Soft-drink makers have a new way to pitch their sweet beverages: They contain sugar.
Boylan Bottling Co.’s line of a dozen soda flavors touts “cane sugar” in capital letters on the label. Puck’s fountain sodas, available at restaurant chains in Los Angeles and Washington, D.C., say they are made with “bagged sugar from cane.”
This week, PepsiCo is rolling out a line of soda the company says is inspired by the original cola formula created by its founder in 1893. Cans list “real sugar” among the ingredients. New television ads to launch next week will feature a sommelier in a leather chair swirling the soft drink in a brandy glass before chugging it. “Refined,” he says.
The goal for soda companies is to spritz up fizzling soft-drink sales. The appeal: Sugar is natural.
“If you had asked me a few years ago, people were moving to diet sodas. Now they view real sugar as good for you,” PepsiCo’s chief executive Indra Nooyi told investors in a conference call last year. “They are willing to go to organic non-GMO products even if it has high salt, high sugar, high fat.”
In grocery stores, new types of sweeteners are flooding the baking aisle, derived from dates, coconuts and monk fruit.
Fewer people are gulping soft drinks. In the past five years, the volume of soda consumed in the U.S. has declined between 1% and 3% each year. Diet sodas have fallen especially sharply, between 2.5% and 6% annually, according to Beverage Marketing Corp., a research and consulting firm in New York.
By spooning in certain ingredients, companies are seeking to cater to younger consumers who are mindful of nutrition labels and don’t mind paying a little more.
“The number one fixation on food companies’ minds is ‘clean label’: natural ingredients and shorter ingredient lists that look like you made it at home,” says Lu Ann Williams of Innova Market Insights, which tracks food-product introductions. “Consumers do not use high fructose corn syrup at home.”
High fructose corn syrup is a sweetener made from the carbohydrates in corn kernels. It has a similar chemical makeup to sugar. Popular with beverage manufacturers since the 1970s for its similar sweetness profile to sugar and lower cost, HFCS-55 has slightly more fructose than sugar.
Food scientists find that despite their similarities high fructose corn syrup and sugar can perform somewhat differently as sweeteners. The sweetness intensity in high fructose corn syrup peaks a little earlier than sucrose which helps it enhance fruit and spice flavors, says John S. White, a nutritional biochemist in Argenta, Ill., who has consulted for the Corn Refiners Association, a trade association.
Sugar has a more rounded profile that lingers, he says, which is why it is sometimes used by pharmaceutical companies to mask the taste of medicine. “It has a broad sweetness profile,” he says.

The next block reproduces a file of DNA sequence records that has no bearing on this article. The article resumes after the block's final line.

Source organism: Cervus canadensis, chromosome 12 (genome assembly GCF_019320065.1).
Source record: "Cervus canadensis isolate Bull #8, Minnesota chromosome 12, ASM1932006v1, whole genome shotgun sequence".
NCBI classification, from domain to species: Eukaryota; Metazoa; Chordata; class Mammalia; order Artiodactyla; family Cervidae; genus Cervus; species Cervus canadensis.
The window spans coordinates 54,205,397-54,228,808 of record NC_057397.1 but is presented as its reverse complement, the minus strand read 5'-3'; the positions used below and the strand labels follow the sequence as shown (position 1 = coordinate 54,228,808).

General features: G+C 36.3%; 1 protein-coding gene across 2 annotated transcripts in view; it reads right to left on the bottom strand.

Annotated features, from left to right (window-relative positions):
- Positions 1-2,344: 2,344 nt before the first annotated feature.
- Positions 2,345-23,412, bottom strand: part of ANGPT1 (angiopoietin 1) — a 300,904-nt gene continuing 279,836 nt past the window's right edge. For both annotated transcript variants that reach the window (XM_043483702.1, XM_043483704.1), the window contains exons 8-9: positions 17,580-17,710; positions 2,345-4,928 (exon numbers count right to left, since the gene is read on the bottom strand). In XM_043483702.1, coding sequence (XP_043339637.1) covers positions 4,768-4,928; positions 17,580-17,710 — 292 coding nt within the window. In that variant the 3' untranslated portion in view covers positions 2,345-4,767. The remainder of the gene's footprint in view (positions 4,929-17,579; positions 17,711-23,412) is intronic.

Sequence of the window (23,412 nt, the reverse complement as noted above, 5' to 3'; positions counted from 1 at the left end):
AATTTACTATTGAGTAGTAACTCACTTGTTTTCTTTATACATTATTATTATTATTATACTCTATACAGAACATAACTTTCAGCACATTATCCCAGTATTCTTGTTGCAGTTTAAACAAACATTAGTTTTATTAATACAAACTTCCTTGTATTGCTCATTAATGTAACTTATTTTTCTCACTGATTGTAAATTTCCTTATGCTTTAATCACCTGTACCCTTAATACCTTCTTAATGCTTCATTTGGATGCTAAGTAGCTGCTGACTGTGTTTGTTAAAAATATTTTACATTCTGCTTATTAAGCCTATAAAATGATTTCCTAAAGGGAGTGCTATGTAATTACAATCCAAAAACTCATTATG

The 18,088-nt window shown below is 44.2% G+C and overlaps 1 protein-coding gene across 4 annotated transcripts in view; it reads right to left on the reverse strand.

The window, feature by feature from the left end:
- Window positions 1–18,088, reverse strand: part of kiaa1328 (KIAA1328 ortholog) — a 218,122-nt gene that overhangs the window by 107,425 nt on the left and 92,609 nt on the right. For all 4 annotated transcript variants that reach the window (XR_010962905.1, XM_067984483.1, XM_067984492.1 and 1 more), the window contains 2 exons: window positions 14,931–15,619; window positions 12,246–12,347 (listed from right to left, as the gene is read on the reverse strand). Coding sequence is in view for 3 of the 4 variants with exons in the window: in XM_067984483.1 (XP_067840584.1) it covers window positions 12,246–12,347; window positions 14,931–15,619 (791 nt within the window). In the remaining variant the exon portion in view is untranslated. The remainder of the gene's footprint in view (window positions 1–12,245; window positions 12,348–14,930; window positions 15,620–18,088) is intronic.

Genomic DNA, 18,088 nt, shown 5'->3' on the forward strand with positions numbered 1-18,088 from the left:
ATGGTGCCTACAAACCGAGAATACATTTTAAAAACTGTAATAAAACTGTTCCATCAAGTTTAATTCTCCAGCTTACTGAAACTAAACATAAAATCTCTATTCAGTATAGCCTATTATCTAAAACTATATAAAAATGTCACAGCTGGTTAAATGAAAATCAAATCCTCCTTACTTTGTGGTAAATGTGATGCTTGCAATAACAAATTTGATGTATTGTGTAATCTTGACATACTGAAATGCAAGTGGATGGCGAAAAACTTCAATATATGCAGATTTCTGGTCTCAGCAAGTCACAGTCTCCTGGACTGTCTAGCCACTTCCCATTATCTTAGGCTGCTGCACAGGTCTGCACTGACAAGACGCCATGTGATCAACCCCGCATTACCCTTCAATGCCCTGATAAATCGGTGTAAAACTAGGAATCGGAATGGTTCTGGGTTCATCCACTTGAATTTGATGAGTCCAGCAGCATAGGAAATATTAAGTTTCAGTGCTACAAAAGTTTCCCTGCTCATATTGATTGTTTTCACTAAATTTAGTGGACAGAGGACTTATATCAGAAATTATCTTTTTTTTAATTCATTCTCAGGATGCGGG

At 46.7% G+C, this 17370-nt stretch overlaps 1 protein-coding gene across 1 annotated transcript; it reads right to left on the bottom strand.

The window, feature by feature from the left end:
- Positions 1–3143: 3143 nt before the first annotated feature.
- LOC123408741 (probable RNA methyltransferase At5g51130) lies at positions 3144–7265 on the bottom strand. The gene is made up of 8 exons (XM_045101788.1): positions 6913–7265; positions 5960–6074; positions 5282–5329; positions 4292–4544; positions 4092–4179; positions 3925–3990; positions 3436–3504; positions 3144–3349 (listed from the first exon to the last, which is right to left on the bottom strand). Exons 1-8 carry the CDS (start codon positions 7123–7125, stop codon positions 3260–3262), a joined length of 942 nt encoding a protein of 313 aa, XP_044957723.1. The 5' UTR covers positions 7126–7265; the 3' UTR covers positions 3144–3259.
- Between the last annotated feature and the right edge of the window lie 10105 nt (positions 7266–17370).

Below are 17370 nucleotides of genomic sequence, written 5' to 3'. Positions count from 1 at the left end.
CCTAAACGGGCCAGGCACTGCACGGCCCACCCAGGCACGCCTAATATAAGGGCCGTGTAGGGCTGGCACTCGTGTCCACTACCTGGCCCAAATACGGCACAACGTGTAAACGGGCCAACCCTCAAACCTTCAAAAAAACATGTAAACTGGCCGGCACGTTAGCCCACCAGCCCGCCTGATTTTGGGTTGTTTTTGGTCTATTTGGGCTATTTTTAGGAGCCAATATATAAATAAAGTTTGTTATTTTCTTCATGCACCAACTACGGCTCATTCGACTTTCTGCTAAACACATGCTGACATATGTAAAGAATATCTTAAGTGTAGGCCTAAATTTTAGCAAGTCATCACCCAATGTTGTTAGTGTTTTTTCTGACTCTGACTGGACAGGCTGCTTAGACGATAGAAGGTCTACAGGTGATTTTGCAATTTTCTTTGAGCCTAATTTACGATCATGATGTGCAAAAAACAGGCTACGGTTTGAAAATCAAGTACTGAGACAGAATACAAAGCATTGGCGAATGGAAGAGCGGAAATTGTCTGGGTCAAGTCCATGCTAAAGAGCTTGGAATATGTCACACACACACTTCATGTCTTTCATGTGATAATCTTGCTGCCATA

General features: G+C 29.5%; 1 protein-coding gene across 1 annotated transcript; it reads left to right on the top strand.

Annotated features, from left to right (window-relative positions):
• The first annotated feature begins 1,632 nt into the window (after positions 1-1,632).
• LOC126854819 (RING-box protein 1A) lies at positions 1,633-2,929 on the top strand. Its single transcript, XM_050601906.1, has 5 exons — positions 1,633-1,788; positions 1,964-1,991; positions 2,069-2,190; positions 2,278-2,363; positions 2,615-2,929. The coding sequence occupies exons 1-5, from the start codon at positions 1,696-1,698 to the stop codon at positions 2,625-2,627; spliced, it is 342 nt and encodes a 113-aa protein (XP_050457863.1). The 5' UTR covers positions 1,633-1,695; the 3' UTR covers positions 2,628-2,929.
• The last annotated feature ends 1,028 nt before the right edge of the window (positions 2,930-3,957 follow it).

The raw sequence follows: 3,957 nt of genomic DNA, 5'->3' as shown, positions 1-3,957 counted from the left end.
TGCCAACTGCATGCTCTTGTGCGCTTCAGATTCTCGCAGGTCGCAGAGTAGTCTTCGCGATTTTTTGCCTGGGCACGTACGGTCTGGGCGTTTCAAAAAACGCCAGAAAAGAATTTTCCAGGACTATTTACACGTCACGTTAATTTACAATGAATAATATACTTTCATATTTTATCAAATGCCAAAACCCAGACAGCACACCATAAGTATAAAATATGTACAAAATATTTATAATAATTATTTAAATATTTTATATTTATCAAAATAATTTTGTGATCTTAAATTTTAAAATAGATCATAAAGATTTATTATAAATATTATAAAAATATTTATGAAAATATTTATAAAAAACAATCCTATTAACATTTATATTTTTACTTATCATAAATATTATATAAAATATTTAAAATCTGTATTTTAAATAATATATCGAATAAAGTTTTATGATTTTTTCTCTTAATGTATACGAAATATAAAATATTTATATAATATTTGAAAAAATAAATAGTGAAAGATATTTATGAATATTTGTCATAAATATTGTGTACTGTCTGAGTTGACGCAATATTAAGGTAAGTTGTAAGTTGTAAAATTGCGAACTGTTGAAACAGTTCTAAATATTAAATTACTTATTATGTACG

Wesley Vultaggio, co-owner of Arizona Beverages, says high fructose corn syrup works particularly well with many of his beverage flavors like regular lemon black tea because it provides a “spike of brightness,” he says.
Still, the company is hedging its bets with its launch of Good Brew, a line of “hand selected teas from around the globe and blended to perfection with real sugar,” such as green tea and peach tea. The company used sugar to “cast the real fullness of tea complexities,” says Mr. Vultaggio.
Others are touting sugar in everything from cake frosting to candy. Wholesome Sweeteners Inc., of Sugar Land, Texas, last year bought TruSweets candy, which it says is made without corn syrup. It offers organic jelly beans.
Coca-Cola Co. declined to discuss its sugar plans other than to email: “We do have a large portfolio of brands…some sweetened with sugar and all created to meet different consumer needs,” said spokesman Scott Williamson.
PepsiCo says the formula of its new line, called 1893, is inspired by the cola created by Pepsi founder Caleb Bradham. The company says it is made with premium kola nut extract (rather than “natural and artificial flavor” in regular Pepsi, says Chad Stubbs, vice president of marketing), cane sugar and “a touch of aromatic bitters.”
It comes at a higher price. A 12-ounce can retails for $1.79, or 15 cents per ounce compared with 9 cents per ounce for regular Pepsi.
Pepsi Made with Real Sugar launched in 2014, the same year the company launched Caleb’s Kola, also made with sugar. Last summer, it introduced a line of fountain drinks called Stubborn soda, sweetened with sugar, for restaurants.
Nutritionists caution that more-natural ingredients don’t necessarily mean they are health foods.
Added sugars shouldn’t exceed 10% of the calories consumed, according to the Dietary Guidelines for America published by the U.S. Department of Health and Human Services.
Some types of sugar may promote vitamins or minerals. That doesn’t mean consumers should reach for them to get those nutrients, says Sara Haas, a dietitian based in Chicago and spokeswoman for the Academy of Nutrition and Dietetics. “These fancy sugars are fun to use, and may taste a bit different,” she says, “but use in moderation because they are still sugar.”